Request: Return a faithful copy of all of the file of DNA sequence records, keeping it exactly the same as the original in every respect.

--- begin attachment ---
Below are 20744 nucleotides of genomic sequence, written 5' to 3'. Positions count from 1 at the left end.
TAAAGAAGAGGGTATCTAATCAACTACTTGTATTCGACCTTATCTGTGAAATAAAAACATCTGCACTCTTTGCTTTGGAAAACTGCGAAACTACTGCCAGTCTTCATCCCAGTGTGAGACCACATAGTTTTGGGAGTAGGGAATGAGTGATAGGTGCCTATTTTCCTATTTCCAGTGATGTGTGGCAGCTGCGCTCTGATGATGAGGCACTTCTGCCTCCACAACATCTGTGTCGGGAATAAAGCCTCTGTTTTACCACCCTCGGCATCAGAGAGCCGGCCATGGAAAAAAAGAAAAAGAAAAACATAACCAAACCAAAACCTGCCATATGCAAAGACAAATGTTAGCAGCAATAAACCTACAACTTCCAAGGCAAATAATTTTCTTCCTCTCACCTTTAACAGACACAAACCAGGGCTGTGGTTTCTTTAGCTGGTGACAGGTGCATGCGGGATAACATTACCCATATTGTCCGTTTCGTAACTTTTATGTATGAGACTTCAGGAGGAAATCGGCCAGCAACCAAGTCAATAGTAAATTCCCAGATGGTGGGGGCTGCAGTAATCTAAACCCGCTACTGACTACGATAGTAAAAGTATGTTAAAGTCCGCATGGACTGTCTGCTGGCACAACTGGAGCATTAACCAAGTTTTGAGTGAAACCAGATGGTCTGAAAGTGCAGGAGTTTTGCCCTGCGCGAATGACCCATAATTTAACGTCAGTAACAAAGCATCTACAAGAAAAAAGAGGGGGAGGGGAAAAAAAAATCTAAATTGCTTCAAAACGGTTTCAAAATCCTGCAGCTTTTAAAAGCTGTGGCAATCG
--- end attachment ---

Below are 20744 nucleotides of genomic sequence, written 5' to 3'. Positions count from 1 at the left end.
TAAAGAAGAGGGTATCTAATCAACTACTTGTATTCGACCTTATCTGTGAAATAAAAACATCTGCACTCTTTGCTTTGGAAAACTGCGAAACTACTGCCAGTCTTCATCCCAGTGTGAGACCACATAGTTTTGGGAGTAGGGAATGAGTGATAGGTGCCTATTTTCCTATTTCCAGTGATGTGTGGCAGCTGCGCTCTGATGATGAGGCACTTCTGCCTCCACAACATCTGTGTCGGGAATAAAGCCTCTGTTTTACCACCCTCGGCATCAGAGAGCCGGCCATGGAAAAAAAGAAAAAGAAAAACATAACCAAACCAAAACCTGCCATATGCAAAGACAAATGTTAGCAGCAATAAACCTACAACTTCCAAGGCAAATAATTTTCTTCCTCTCACCTTTAACAGACACAAACCAGGGCTGTGGTTTCTTTAGCTGGTGACAGGTGCATGCGGGATAACATTACCCATATTGTCCGTTTCGTAACTTTTATGTATGAGACTTCAGGAGGAAATCGGCCAGCAACCAAGTCAATAGTAAATTCCCAGATGGTGGGGGCTGCAGTAATCTAAACCCGCTACTGACTACGATAGTAAAAGTATGTTAAAGTCCGCATGGACTGTCTGCTGGCACAACTGGAGCATTAACCAAGTTTTGAGTGAAACCAGATGGTCTGAAAGTGCAGGAGTTTTGCCCTGCGCGAATGACCCATAATTTAACGTCAGTAACAAAGCATCTACAAGAAAAAAGAGGGGGAGGGGAAAAAAAAATCTAAATTGCTTCAAAACGGTTTCAAAATCCTGCAGCTTTTAAAAGCTGTGGCAATCG